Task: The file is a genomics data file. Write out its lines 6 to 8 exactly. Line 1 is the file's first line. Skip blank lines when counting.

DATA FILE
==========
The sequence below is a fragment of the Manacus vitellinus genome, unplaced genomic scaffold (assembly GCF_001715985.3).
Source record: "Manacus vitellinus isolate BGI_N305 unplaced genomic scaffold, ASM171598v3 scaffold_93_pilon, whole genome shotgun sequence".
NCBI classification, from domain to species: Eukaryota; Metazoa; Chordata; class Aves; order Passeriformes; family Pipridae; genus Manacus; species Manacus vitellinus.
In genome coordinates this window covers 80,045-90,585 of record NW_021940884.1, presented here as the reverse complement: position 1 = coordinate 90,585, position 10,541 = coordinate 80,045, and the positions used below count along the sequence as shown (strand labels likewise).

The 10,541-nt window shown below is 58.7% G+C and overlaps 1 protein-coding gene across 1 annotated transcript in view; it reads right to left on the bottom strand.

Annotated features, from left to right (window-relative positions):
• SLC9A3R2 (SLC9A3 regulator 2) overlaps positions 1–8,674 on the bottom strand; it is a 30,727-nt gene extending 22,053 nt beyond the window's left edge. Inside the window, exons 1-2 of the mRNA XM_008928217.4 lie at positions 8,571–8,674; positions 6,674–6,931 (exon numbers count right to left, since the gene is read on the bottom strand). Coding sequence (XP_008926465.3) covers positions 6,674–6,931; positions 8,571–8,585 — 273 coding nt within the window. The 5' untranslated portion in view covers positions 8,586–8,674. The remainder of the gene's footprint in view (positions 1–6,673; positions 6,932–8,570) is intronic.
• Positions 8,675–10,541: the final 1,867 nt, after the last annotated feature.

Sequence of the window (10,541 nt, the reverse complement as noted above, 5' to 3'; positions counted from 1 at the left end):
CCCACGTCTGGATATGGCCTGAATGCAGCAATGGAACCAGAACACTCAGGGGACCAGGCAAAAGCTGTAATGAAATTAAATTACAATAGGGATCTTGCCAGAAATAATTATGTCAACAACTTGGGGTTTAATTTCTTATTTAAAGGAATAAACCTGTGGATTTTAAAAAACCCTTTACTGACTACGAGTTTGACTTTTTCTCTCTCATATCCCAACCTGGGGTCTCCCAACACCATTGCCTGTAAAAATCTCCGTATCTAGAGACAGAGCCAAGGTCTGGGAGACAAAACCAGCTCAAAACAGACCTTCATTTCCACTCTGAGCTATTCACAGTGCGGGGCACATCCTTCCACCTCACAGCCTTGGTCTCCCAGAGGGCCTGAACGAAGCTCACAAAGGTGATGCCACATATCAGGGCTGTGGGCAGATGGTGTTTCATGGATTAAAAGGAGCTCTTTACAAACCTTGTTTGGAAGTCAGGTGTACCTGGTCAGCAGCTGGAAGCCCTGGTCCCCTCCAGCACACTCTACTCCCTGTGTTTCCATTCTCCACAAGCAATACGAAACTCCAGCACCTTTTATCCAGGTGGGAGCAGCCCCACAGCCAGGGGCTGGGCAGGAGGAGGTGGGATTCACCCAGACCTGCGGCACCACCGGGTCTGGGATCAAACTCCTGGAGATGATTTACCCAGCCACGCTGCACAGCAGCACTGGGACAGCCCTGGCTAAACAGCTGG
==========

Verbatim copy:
Annotated features, from left to right (window-relative positions):
• SLC9A3R2 (SLC9A3 regulator 2) overlaps positions 1–8,674 on the bottom strand; it is a 30,727-nt gene extending 22,053 nt beyond the window's left edge. Inside the window, exons 1-2 of the mRNA XM_008928217.4 lie at positions 8,571–8,674; positions 6,674–6,931 (exon numbers count right to left, since the gene is read on the bottom strand). Coding sequence (XP_008926465.3) covers positions 6,674–6,931; positions 8,571–8,585 — 273 coding nt within the window. The 5' untranslated portion in view covers positions 8,586–8,674. The remainder of the gene's footprint in view (positions 1–6,673; positions 6,932–8,570) is intronic.
• Positions 8,675–10,541: the final 1,867 nt, after the last annotated feature.